STRATTON - Headmaster Chris Kaltsas has been working with architecture and design team David Cotton and Paul Belaski to develop a new building at the Stratton Mountain School.

"This is the crown jewel of finishing the campus," said Kaltsas. Construction on the Patti Kaltsas Education, Arts and Student Center began on May 1. The building is in memory of Chris Kaltsas' wife who died in 2010.

"My wife Patti was an artist," said Chris Kaltsas. "She and I had always recognized that an arts curriculum was critical to any school. It's part of the developmental, educational process and although we do have an arts program, it's pretty watered down. We wanted to enhance that." On the first floor, there will be an auditorium that will seat 220 people and an art gallery, along with a student center. In the student center, there will be a television, kitchen, snack bar, ping pong table and a lounge.

A walk out deck will be built off the back of the center where there will be a view of the school's soccer and lacrosse fields. The ground level, below the first floor, will have four normal size classrooms, an art studio, book store and a room that may be used as a yoga dance studio. There will be showers and bathrooms down here, too.

Kaltsas said this building will be a way to welcome the community, not just people from the school or the slopes.

Kaltsas wants to eventually have art shows, adult art education classes and executive speakers, once construction is completed. The speaker service may be held once a month or so.

Structural insulated panels, on the inside of the building, were an outcome of Cotton meeting with the Stratton Planning Commission. It would make the building more energy efficient.

"It sort of triggered that we wanted to make the building meet, not only the Vermont State Building Energy Code, but beyond that," said Cotton. "We've done projects with structural insulated paneling before and that's how we determined that would be a good way of going."

Cotton-Belaski Architectural Services has been in business for about 20 years and has done several community building projects, including the Rockingham Recreation Center, the Wilmington Town Garage, Burton Car Wash in Brattleboro and the Newbrook Fire Department building. For this project, Wylie Construction is the general contractor and Foard Panel is the sub-contractor, responsible for building the shell. By the end of summer, around Sept. 21, construction should be completed, including the shell, windows, roof and siding.

After Patti Kaltsas' death, Chris Kaltsas began receiving donations in his wife's name and started to think about the possibility of creating this building. "There was an outpouring of support when my wife passed away," he said. "The support was so significant, I came upon an understanding that we could probably fund the building."

Chris Kaltsas started meeting with Cotton shortly after receiving funds, realizing that his plan for the school could be accomplished. "We always had an arts building defined on our master Act 250 plan and it was part of the last phase to develop on campus," Kaltsas said. "I was introduced to David who then introduced me to Paul. Together, we sat and began talking about what our ideas were and how to program the building to get the maximum developmental value to enhance the experience for the kids."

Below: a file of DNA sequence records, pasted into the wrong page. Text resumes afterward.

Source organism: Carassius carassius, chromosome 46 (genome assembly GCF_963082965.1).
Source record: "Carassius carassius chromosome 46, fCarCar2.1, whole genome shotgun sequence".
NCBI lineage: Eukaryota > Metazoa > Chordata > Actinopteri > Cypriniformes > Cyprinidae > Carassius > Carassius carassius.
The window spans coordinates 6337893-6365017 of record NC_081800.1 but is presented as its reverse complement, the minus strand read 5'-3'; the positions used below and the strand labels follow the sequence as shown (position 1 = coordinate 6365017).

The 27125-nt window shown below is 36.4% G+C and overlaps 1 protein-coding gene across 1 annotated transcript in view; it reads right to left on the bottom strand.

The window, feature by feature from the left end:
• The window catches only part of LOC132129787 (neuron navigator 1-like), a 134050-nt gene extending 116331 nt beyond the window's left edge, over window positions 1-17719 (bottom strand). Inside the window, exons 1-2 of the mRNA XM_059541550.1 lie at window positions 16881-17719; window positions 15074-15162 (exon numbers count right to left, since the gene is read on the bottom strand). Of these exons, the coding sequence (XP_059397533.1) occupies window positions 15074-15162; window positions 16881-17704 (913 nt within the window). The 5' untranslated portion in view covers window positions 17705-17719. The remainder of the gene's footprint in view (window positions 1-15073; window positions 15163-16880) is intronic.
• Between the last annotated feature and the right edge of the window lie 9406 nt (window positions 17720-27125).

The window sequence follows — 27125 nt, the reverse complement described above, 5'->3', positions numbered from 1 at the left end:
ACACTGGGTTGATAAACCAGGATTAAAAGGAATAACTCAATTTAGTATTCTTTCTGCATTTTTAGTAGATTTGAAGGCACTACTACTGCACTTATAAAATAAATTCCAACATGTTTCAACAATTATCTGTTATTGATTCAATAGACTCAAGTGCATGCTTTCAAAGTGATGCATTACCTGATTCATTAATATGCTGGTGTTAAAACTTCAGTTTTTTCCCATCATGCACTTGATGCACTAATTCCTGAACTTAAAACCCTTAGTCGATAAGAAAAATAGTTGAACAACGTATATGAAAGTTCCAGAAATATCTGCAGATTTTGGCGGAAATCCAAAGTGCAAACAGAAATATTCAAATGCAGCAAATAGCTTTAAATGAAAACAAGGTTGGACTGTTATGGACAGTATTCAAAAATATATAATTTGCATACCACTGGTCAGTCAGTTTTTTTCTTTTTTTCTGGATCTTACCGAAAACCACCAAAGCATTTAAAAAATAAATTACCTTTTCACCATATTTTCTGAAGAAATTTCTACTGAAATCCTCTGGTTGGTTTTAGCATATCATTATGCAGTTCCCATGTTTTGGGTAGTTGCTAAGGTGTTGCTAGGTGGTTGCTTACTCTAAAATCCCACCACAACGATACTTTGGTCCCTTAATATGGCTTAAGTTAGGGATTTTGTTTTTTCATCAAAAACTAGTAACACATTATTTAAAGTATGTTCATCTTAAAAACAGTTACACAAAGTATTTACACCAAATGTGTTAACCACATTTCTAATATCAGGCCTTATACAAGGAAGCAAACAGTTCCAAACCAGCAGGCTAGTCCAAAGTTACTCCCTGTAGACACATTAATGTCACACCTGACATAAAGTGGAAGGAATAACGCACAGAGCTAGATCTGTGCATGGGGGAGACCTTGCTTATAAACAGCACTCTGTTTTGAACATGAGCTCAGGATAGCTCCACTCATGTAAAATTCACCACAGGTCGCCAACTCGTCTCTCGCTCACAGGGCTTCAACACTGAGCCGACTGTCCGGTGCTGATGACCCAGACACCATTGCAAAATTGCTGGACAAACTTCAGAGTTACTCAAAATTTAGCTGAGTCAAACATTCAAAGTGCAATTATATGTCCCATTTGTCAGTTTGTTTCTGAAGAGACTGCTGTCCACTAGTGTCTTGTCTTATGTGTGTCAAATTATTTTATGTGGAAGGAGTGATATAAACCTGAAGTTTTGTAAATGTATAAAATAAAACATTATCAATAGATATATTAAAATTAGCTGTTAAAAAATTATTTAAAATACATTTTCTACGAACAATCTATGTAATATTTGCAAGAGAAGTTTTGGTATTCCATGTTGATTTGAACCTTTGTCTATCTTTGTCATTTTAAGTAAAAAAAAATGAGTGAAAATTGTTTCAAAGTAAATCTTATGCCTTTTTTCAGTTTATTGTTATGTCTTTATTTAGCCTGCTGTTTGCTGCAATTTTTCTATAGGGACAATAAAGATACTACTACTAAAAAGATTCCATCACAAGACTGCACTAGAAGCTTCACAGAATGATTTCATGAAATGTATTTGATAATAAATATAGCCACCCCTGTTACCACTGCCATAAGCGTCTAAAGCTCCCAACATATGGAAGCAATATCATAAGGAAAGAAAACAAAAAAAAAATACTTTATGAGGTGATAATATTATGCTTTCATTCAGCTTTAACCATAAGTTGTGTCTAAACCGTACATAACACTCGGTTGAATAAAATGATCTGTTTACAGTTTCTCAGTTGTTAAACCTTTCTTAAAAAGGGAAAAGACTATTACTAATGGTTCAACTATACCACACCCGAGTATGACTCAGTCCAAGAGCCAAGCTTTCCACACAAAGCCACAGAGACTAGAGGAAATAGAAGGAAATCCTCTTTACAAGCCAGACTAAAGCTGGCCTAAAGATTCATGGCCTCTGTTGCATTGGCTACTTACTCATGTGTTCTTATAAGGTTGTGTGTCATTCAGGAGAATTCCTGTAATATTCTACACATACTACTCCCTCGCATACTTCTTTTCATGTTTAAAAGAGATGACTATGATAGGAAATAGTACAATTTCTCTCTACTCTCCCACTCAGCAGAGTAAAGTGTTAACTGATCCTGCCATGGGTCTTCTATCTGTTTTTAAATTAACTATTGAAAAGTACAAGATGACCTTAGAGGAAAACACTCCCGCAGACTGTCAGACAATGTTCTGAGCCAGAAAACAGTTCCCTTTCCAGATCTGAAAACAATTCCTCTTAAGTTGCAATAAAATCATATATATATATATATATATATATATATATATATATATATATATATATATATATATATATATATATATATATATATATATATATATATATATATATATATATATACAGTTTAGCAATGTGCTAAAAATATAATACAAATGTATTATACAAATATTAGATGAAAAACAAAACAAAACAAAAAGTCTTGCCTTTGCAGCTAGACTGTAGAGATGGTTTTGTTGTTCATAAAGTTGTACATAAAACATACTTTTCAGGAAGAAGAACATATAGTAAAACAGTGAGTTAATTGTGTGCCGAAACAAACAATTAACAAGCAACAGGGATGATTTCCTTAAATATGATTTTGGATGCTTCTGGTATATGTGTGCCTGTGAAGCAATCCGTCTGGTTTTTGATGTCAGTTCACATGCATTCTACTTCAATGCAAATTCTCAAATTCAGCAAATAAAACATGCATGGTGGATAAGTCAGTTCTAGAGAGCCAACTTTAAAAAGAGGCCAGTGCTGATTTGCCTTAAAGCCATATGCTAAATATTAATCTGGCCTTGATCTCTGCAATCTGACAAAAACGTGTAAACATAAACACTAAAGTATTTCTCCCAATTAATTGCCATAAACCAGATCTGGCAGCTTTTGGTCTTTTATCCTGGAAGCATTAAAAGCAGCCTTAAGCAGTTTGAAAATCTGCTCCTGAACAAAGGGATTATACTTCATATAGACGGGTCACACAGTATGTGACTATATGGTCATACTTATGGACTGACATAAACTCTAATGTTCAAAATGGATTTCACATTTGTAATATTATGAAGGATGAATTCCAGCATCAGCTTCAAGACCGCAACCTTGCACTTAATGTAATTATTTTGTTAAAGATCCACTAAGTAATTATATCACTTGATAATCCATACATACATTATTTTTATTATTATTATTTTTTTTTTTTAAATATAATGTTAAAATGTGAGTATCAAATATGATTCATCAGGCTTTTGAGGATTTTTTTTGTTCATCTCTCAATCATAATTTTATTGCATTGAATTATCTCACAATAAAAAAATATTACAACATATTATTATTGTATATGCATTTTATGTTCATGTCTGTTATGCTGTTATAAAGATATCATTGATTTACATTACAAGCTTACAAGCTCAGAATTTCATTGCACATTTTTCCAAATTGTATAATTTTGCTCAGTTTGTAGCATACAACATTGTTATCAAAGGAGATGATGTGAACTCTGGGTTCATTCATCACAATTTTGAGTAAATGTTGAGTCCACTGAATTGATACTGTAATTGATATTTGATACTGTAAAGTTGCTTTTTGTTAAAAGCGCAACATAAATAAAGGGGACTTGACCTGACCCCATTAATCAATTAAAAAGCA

He told the Reformer that currently the Stratton Mountain School doesn't have an adequate "all school meeting environment." The students meet in the dining room, which is too small and can be noisy at times.

Kaltsas also said that his wife would have appreciated the new building and its combined uses for the school's students.

"Patti was an interior designer, first and foremost. She helped pick out the colors and the motifs (at the school)," said Kaltsas.

She was into water colors and established an annual tradition that lasted 16 years, where she would paint a school rock, picked out by students. Each year, there would be a different theme for the school.

The rock would then be presented at the Headmaster's Dinner, which occurs the night before graduation in June.

The Stratton Mountain School currently has 125 students. Around 75 students stay at the campus overnight and the rest return home after school. There is a program for students in grades seven to nine, where they can start in the beginning of the winter and leave at the end of March. "It's tutorial in nature," said Kaltsas. "It gives us an opportunity to see how committed they may be to our program."

He mentioned that they get about 90 percent of those students to return each year. Stratton Mountain School is known for its students going on to Ivy league colleges. This year, three students went to Dartmouth, one went to Harvard and one went to Cornell, among others who went to distinguished schools.

"This isn't just about skiing and fun. We expect them to be hard-working and focused and able to balance the ardors of a program that is very serious about its athletics as well as its academics," said Kaltsas. "These kids love to compete and win on the hill in their sport as much as they do in the classroom. They want to get straight A's."

Kaltsas has been Headmaster at Stratton Mountain School for 17 years. The school itself has been around for 41 years. For more information on the school or to help fundraise for the Patti Kaltsas Education, Arts and Student Center, visit gosms.org or call the school at 802-297-1886.